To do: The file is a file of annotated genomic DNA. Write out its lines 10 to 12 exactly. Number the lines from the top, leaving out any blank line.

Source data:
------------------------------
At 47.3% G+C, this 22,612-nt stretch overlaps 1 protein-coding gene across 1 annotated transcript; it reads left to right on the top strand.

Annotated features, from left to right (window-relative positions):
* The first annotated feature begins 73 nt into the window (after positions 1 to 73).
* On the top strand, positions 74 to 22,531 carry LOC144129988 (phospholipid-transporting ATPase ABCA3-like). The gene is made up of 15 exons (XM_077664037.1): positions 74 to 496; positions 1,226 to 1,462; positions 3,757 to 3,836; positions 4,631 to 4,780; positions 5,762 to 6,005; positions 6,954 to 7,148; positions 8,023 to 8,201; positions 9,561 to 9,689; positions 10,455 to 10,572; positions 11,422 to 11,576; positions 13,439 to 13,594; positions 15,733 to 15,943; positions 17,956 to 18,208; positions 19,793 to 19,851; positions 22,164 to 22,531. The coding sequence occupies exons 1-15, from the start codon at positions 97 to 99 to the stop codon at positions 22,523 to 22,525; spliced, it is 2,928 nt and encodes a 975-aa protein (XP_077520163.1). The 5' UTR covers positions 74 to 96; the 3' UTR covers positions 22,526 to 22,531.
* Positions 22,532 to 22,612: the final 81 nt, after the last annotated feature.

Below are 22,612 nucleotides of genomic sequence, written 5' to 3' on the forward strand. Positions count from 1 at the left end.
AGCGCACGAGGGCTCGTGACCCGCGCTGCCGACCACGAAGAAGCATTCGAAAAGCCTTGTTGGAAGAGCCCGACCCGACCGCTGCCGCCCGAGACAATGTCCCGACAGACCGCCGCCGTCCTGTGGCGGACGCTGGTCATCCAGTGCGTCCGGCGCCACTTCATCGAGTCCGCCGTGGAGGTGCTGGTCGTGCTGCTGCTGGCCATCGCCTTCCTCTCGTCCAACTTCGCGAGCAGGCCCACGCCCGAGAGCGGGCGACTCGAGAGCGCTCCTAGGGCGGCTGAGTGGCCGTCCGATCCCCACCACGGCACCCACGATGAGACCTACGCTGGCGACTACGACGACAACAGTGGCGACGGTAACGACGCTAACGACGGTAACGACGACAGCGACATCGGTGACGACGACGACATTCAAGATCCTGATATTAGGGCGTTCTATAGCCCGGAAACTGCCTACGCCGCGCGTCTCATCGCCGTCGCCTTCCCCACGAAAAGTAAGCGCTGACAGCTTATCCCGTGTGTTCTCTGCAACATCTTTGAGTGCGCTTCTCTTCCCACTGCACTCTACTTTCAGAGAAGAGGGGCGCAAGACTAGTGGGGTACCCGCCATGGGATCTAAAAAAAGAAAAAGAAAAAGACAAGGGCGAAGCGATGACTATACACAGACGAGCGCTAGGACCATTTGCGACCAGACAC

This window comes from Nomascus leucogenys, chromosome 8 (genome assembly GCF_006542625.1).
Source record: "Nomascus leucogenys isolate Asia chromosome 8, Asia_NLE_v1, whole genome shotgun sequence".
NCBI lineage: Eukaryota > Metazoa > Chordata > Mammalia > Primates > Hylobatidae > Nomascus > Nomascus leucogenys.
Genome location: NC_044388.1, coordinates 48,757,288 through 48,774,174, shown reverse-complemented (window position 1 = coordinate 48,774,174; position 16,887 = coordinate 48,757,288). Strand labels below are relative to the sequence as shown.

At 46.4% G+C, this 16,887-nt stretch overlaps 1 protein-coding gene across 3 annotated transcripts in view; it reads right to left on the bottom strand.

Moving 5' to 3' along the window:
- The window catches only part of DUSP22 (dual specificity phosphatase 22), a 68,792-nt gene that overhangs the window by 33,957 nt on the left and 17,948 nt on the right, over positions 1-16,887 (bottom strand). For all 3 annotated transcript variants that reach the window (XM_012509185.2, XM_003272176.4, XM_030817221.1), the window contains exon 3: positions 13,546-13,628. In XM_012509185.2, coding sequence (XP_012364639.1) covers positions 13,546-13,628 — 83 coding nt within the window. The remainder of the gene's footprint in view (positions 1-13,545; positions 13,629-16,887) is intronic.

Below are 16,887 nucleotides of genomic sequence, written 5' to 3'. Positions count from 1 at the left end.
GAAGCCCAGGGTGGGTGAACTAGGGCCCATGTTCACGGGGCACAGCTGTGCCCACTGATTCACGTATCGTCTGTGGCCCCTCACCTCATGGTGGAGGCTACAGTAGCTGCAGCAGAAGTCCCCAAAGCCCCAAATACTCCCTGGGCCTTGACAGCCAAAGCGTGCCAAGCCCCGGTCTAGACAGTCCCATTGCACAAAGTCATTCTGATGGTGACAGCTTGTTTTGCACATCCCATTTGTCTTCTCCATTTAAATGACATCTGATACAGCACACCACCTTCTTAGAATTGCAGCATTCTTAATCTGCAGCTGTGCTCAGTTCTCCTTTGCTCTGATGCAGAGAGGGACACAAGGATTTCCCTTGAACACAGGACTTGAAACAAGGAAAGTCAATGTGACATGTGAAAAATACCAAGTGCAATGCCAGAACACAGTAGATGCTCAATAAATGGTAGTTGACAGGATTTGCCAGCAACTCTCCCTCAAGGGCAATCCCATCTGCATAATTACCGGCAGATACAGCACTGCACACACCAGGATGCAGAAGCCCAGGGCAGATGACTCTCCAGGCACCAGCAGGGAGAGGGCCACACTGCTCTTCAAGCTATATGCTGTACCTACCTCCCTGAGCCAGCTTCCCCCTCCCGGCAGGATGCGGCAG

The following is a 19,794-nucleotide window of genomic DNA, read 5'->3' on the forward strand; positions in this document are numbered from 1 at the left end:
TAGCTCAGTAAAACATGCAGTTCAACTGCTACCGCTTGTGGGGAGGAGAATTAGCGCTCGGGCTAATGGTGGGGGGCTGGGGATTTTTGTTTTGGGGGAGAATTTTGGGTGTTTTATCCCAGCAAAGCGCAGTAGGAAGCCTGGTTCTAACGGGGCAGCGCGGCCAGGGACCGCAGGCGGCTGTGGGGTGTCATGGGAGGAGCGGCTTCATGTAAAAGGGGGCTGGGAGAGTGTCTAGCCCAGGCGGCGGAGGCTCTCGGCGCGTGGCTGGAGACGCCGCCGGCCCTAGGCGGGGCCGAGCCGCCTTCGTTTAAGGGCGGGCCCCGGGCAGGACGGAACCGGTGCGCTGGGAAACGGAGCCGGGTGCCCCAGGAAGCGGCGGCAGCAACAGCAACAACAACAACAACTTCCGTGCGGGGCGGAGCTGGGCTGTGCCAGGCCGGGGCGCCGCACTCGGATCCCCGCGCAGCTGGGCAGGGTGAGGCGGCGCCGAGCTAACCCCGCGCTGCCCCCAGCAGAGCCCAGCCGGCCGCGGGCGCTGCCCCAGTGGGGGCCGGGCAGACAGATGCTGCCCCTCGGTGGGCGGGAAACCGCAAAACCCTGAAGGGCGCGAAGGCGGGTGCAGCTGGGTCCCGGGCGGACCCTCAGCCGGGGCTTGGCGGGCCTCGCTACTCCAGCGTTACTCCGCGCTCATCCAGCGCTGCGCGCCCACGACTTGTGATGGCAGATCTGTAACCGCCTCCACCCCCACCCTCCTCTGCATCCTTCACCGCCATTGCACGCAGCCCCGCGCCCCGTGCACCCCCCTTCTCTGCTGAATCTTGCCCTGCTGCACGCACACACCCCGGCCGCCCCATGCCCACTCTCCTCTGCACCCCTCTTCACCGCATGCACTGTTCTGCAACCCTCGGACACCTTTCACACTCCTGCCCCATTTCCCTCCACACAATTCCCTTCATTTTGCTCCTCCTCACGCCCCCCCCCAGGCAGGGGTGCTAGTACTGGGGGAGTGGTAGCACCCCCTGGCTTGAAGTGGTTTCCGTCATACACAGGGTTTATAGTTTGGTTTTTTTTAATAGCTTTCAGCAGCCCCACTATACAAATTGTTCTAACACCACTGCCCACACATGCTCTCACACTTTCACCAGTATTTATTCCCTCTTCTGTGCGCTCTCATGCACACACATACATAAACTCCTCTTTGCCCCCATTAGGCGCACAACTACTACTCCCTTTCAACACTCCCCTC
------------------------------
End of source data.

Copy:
NCBI lineage: Eukaryota > Metazoa > Chordata > Mammalia > Primates > Hylobatidae > Nomascus > Nomascus leucogenys.
Genome location: NC_044388.1, coordinates 48,757,288 through 48,774,174, shown reverse-complemented (window position 1 = coordinate 48,774,174; position 16,887 = coordinate 48,757,288). Strand labels below are relative to the sequence as shown.

At 46.4% G+C, this 16,887-nt stretch overlaps 1 protein-coding gene across 3 annotated transcripts in view; it reads right to left on the bottom strand.